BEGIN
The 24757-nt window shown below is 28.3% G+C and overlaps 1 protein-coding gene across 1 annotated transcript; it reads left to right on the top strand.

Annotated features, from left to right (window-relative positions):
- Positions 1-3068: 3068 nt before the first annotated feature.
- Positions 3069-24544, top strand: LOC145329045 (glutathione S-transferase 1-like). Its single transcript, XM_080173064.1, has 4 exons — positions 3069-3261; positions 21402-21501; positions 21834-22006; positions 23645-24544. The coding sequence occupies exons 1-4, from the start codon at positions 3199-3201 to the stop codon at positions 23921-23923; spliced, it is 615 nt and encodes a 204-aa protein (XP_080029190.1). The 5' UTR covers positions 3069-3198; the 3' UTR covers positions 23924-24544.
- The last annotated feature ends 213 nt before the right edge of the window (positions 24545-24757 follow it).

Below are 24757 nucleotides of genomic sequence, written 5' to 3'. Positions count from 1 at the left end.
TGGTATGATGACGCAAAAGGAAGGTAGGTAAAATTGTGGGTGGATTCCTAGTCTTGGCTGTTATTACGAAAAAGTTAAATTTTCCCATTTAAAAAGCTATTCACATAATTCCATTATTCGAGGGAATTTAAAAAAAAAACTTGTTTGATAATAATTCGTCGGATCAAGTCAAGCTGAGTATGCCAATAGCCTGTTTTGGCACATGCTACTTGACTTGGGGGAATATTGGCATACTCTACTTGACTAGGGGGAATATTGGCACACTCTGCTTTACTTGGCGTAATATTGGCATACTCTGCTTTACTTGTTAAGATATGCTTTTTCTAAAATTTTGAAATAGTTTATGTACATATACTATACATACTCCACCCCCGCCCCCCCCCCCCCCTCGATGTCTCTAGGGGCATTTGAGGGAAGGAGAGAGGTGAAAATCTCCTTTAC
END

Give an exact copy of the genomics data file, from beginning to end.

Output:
The 24757-nt window shown below is 28.3% G+C and overlaps 1 protein-coding gene across 1 annotated transcript; it reads left to right on the top strand.

Annotated features, from left to right (window-relative positions):
- Positions 1-3068: 3068 nt before the first annotated feature.
- Positions 3069-24544, top strand: LOC145329045 (glutathione S-transferase 1-like). Its single transcript, XM_080173064.1, has 4 exons — positions 3069-3261; positions 21402-21501; positions 21834-22006; positions 23645-24544. The coding sequence occupies exons 1-4, from the start codon at positions 3199-3201 to the stop codon at positions 23921-23923; spliced, it is 615 nt and encodes a 204-aa protein (XP_080029190.1). The 5' UTR covers positions 3069-3198; the 3' UTR covers positions 23924-24544.
- The last annotated feature ends 213 nt before the right edge of the window (positions 24545-24757 follow it).

Below are 24757 nucleotides of genomic sequence, written 5' to 3'. Positions count from 1 at the left end.
TGGTATGATGACGCAAAAGGAAGGTAGGTAAAATTGTGGGTGGATTCCTAGTCTTGGCTGTTATTACGAAAAAGTTAAATTTTCCCATTTAAAAAGCTATTCACATAATTCCATTATTCGAGGGAATTTAAAAAAAAAACTTGTTTGATAATAATTCGTCGGATCAAGTCAAGCTGAGTATGCCAATAGCCTGTTTTGGCACATGCTACTTGACTTGGGGGAATATTGGCATACTCTACTTGACTAGGGGGAATATTGGCACACTCTGCTTTACTTGGCGTAATATTGGCATACTCTGCTTTACTTGTTAAGATATGCTTTTTCTAAAATTTTGAAATAGTTTATGTACATATACTATACATACTCCACCCCCGCCCCCCCCCCCCCCTCGATGTCTCTAGGGGCATTTGAGGGAAGGAGAGAGGTGAAAATCTCCTTTAC